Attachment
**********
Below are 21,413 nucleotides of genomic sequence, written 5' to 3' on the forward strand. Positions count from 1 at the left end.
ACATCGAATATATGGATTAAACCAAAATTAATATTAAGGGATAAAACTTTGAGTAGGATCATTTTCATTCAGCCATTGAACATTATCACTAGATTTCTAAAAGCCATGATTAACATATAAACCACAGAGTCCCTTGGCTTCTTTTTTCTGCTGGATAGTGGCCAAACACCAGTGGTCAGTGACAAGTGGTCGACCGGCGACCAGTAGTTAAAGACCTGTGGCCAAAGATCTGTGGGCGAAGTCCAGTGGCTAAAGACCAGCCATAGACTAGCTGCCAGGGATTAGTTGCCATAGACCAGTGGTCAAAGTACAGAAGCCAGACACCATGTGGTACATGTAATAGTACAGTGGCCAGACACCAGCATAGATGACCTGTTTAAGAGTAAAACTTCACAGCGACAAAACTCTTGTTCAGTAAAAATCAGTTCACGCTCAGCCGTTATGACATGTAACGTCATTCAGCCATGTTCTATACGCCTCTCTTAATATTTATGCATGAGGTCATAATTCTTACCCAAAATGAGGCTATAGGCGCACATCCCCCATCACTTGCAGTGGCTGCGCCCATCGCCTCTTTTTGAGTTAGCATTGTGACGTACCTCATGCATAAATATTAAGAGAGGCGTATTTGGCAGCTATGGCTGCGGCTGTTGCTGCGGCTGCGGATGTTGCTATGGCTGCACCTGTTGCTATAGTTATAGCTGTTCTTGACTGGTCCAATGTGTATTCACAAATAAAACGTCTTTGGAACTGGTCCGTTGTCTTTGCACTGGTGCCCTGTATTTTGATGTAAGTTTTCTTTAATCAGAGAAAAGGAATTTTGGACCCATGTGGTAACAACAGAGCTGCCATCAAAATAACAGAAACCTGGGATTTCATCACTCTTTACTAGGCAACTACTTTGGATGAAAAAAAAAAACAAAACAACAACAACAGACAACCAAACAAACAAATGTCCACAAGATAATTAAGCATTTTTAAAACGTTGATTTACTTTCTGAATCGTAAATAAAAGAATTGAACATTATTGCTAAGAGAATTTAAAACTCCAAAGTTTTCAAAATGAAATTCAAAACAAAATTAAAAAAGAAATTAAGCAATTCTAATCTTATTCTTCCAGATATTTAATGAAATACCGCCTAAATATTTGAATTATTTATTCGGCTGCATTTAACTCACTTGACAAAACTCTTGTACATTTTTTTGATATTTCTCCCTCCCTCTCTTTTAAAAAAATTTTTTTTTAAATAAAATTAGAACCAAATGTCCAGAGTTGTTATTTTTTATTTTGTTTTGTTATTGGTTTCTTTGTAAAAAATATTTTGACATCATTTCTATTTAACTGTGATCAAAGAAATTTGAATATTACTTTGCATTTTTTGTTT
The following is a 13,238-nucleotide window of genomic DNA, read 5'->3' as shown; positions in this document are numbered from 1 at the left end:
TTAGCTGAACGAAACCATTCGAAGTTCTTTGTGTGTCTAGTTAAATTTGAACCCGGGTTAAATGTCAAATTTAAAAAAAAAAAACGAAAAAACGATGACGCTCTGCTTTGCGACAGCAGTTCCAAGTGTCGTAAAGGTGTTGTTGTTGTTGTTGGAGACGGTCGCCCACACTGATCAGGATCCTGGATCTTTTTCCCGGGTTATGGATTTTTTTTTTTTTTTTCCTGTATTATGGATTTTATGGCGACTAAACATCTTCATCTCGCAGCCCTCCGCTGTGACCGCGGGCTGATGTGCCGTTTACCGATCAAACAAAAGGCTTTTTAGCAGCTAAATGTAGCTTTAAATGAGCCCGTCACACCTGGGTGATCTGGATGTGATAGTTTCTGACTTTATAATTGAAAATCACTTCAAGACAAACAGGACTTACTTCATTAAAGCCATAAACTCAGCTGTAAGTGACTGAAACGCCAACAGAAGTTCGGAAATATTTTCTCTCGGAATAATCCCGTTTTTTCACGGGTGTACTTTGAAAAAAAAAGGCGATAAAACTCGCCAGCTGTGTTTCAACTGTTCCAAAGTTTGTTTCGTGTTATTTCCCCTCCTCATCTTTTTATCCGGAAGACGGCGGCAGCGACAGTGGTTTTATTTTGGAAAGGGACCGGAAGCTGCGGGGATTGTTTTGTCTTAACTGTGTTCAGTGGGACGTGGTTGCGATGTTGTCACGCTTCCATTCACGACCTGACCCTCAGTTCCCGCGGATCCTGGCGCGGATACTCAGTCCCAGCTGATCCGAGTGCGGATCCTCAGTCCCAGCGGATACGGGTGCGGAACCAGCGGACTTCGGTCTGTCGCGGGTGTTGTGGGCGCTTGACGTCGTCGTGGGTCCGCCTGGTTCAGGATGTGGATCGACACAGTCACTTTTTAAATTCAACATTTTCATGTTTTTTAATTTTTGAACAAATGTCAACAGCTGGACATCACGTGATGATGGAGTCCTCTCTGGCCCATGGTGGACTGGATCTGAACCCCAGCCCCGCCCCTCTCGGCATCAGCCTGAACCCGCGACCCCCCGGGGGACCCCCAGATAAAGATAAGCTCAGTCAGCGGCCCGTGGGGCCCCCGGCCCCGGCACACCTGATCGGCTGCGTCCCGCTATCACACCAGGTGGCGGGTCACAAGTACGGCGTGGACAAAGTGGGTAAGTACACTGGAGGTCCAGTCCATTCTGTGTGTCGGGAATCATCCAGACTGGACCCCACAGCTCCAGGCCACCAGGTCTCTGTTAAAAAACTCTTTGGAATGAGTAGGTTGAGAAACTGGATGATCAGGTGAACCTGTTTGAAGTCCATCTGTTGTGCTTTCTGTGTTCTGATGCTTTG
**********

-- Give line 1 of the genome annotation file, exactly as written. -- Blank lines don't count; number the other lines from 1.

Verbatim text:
Below are 21,413 nucleotides of genomic sequence, written 5' to 3' on the forward strand. Positions count from 1 at the left end.